Gettysburg: How Lincoln's speech lived on
This week saw two landmark anniversaries in American history - 150 years since Abraham Lincoln's Gettysburg Address, and 50 years since the assassination of President John F Kennedy.
"Four score and seven years ago our fathers brought forth on this continent a new nation, conceived in liberty, and dedicated to the proposition that all men are created equal."
It is said that it took Lincoln two-and-a-half minutes to deliver the Gettysburg Address, and that it set the tone for a century.
In the three days of fighting at Gettysburg, 51,000 men were killed or injured.
For Lincoln, the war was a test - a test of whether America's great experiment with democracy could survive.
It was still the 1860s - the idea that the people could govern themselves was revolutionary. On that damp, autumnal Pennsylvania field he re-dedicated the American Republic to the ideals on which it was founded.
For a century after the war, though, the post-slavery south enforced strict racial segregation. Black America was locked out of the Gettysburg promise.
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This is the century that separates Lincoln from John Kennedy and which binds their fates together in American history - two iconic figures who came to be associated in the American mind with the tragedy of unfulfilled promise.
For the south, the war was not about slavery. It was about states' rights - the right of the individual states to live their own way of life, free from intrusion by the distant federal government in Washington.
It is the fusion of two things that unite Lincoln and Kennedy - the age-old American argument about the proper nature and scale of federal government, and the explosive politics of race.
The Civil War faultline reaches forward into the Kennedy era. In the 1960s, American liberals had come to view southern racial politics as an abomination.
It was apartheid to the New World - an enduring legacy of slavery in the land of the free. John Kennedy began to press for change. The white South revolted.
The South had always solidly voted Democratic. Now, it threatened to defect to the Republicans - the party, ironically, of Abraham Lincoln.
Kennedy was facing re-election a year later and had to win the state of Texas. That is why he went to Dallas.
It is said that as they drove into town from the airport, he told his wife Jackie they were now heading into "nut country". Minutes later he was dead.
His successor, Lyndon Johnson, used the momentum created by his martyrdom to force through Congress a series of almost revolutionary acts that ended legal segregation and extended voting rights to millions of southern black people for the first time.
In a sense it was the fulfilment of Lincoln's Gettysburg promise.
Is that faultline still active? I went to a Republican Party hustings in Dallas. Every speaker condemned the pernicious expansion of federal power under President Obama as a betrayal of the founding principles of the American Republic.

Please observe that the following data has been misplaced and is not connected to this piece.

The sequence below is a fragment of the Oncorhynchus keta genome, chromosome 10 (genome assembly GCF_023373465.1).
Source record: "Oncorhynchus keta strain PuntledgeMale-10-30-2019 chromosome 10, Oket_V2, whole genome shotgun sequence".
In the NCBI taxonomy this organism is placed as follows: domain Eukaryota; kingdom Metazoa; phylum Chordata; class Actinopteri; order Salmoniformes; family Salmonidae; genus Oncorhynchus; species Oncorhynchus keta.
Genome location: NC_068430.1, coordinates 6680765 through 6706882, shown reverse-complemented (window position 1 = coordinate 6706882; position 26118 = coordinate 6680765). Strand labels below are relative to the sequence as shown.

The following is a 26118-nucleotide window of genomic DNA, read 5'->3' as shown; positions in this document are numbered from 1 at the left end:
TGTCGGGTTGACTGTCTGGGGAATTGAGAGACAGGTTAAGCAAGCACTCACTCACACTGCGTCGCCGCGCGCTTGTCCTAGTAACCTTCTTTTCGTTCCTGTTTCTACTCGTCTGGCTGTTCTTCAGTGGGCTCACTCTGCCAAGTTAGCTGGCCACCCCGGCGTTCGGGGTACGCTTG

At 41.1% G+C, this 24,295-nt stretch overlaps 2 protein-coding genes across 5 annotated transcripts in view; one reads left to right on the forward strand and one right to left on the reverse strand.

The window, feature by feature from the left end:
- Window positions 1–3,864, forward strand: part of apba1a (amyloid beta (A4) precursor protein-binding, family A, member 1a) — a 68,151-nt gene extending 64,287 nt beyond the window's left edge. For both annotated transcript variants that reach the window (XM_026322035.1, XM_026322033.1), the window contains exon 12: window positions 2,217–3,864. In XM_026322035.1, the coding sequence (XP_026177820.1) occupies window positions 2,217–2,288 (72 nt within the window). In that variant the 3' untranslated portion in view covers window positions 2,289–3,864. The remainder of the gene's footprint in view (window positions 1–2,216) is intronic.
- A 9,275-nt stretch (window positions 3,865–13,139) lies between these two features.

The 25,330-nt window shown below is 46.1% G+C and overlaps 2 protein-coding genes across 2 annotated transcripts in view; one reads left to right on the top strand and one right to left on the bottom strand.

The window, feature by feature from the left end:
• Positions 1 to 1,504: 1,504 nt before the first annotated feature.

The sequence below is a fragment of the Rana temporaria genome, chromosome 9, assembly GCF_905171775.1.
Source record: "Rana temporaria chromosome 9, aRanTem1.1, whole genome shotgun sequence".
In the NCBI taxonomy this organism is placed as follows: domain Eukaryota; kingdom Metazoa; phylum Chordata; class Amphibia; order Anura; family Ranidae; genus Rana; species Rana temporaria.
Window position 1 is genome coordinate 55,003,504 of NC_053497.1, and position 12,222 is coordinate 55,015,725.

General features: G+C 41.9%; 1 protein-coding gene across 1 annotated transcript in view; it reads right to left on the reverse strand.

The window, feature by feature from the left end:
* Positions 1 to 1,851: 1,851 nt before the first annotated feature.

The meeting began to discuss the merits and demerits of a government ban on texting while driving. Was it consistent with the founding principles? Was it not it a clear and very un-American assault on the liberty of the individual?
"Sure," one man said, "I will support a ban on texting while driving just as long as we also ban brushing your teeth while driving, shaving while driving, reaching in to the back seat to slap your kids while driving."
There followed a bizarre interlude in which speakers sought guidance from the 18th Century framers of the Republic.
What, I found myself wondering, would James Madison and Thomas Jefferson have made of the matter of banning texting while driving?
After the meeting one man, a Tea Party activist, told me that President Obama's attempts at wealth redistribution were only semantically different, as he put it, "to me holding a revolver to your head and telling you to give me your wallet".
It is a graphic image. It means something very specific to a certain kind of listener - Obama cast in the image of a street robber, a mugger.
It is not overtly racist. But it has, for those who want to hear it, a clear racial undercurrent.
The Republicans despised Bill Clinton. But they never challenged his American-ness. Many black Americans believe there is something extra in the Republicans' hatred of Obama.
You are struck, again and again, by the anger that is coursing through much of the Republican Party. It is understandable. Until 2008, they had been in power for the best part of 40 years.
From Richard Nixon in 1968, until George W Bush in 2008 - 40 years in which only two Democrats had made it to the White House, and both were Southern white men. Jimmy Carter and Bill Clinton had the mud of the Conservative south reassuringly on their boots.
It seemed, for decades, that conservative America was ascendant, and that liberal America had retreated into a self-destructive, angry counter-culture. Now it is the Republicans - so long the party of government - who are in danger of sliding into that counter-culture status.
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